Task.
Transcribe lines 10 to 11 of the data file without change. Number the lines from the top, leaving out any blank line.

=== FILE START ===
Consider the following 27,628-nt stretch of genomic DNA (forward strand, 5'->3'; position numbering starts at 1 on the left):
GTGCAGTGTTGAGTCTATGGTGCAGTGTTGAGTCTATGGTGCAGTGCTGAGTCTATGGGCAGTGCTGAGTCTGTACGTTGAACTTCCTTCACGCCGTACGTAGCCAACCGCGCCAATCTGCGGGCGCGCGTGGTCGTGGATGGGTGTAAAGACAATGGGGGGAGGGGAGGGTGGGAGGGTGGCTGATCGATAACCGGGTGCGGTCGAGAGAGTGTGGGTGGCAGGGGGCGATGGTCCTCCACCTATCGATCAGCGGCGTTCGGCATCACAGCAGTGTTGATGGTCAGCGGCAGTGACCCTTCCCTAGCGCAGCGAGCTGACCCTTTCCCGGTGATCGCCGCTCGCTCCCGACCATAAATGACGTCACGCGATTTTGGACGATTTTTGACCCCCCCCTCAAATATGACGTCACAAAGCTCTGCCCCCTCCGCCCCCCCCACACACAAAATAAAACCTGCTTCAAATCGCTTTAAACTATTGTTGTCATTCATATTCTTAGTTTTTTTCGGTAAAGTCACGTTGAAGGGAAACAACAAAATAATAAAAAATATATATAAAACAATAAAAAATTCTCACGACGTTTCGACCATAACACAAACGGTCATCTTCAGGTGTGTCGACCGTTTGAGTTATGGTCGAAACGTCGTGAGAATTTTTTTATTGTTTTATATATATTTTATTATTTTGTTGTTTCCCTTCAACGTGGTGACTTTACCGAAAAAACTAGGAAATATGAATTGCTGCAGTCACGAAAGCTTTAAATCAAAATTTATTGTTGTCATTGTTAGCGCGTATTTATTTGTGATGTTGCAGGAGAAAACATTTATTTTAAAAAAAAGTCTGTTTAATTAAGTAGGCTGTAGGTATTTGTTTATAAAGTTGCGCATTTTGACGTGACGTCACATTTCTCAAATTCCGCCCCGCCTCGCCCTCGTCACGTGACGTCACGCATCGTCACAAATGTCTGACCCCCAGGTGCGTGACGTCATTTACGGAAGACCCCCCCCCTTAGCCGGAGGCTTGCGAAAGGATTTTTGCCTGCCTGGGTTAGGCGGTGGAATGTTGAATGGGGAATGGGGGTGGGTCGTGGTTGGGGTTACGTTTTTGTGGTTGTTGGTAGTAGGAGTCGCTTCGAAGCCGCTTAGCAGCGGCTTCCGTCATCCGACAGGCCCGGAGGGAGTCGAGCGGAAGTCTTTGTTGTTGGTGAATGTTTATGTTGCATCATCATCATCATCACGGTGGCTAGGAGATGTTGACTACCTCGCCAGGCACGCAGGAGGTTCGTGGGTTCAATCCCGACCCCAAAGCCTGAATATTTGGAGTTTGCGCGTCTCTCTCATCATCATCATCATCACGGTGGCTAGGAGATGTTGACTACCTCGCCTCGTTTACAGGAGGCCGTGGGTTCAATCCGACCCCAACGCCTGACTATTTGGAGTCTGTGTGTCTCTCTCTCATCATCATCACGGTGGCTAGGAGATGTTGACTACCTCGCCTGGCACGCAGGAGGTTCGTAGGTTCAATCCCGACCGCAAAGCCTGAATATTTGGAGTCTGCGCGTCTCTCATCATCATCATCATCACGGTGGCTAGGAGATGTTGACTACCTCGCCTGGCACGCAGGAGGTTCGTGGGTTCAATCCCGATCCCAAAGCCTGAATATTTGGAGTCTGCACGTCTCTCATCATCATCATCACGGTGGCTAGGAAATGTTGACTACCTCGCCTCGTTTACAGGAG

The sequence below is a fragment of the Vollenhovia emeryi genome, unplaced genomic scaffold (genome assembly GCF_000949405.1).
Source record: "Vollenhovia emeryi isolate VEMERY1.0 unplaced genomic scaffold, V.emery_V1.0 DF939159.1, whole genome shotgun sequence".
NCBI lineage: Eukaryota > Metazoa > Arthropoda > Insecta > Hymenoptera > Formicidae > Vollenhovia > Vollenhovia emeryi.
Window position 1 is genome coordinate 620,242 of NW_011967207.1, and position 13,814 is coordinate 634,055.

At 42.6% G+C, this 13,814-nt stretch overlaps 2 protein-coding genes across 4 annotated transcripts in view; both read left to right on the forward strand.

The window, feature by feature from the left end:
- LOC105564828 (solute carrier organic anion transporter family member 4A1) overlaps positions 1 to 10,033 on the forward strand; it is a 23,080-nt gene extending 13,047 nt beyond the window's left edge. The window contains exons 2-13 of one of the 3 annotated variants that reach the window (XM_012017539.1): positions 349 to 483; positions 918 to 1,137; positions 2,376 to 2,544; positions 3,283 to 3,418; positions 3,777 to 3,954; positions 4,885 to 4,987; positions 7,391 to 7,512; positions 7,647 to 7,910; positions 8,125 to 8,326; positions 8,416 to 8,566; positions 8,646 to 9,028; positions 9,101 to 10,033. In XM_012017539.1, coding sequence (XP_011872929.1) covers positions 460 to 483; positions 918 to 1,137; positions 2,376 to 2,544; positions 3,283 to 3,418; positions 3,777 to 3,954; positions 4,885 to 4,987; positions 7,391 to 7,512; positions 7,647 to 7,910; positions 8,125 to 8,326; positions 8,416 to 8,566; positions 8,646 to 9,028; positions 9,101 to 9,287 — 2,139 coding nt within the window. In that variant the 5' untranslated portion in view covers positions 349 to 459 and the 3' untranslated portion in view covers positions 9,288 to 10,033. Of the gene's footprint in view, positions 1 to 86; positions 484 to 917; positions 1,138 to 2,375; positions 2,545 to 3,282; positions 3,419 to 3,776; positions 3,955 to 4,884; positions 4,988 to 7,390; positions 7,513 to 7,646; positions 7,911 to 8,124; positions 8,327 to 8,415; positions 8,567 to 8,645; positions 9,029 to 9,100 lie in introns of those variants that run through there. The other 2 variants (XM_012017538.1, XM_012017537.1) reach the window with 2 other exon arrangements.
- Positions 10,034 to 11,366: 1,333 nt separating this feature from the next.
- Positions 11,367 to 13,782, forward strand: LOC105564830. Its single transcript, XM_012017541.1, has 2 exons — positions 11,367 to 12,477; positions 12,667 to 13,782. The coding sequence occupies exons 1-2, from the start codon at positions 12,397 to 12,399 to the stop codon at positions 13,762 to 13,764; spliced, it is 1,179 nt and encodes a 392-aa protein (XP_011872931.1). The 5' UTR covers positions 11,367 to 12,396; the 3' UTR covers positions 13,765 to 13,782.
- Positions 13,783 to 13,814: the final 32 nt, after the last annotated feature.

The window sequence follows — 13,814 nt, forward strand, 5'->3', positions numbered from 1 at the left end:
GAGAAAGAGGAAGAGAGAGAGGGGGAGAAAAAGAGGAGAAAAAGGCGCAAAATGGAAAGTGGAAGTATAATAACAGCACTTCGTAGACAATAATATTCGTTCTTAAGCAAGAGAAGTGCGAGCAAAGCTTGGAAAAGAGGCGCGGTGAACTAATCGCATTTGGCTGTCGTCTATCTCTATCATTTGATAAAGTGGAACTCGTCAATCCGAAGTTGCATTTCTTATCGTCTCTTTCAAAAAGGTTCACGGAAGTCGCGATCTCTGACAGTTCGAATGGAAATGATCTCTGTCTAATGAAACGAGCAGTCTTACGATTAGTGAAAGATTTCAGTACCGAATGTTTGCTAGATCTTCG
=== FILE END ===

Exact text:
- Positions 10,034 to 11,366: 1,333 nt separating this feature from the next.
- Positions 11,367 to 13,782, forward strand: LOC105564830. Its single transcript, XM_012017541.1, has 2 exons — positions 11,367 to 12,477; positions 12,667 to 13,782. The coding sequence occupies exons 1-2, from the start codon at positions 12,397 to 12,399 to the stop codon at positions 13,762 to 13,764; spliced, it is 1,179 nt and encodes a 392-aa protein (XP_011872931.1). The 5' UTR covers positions 11,367 to 12,396; the 3' UTR covers positions 13,765 to 13,782.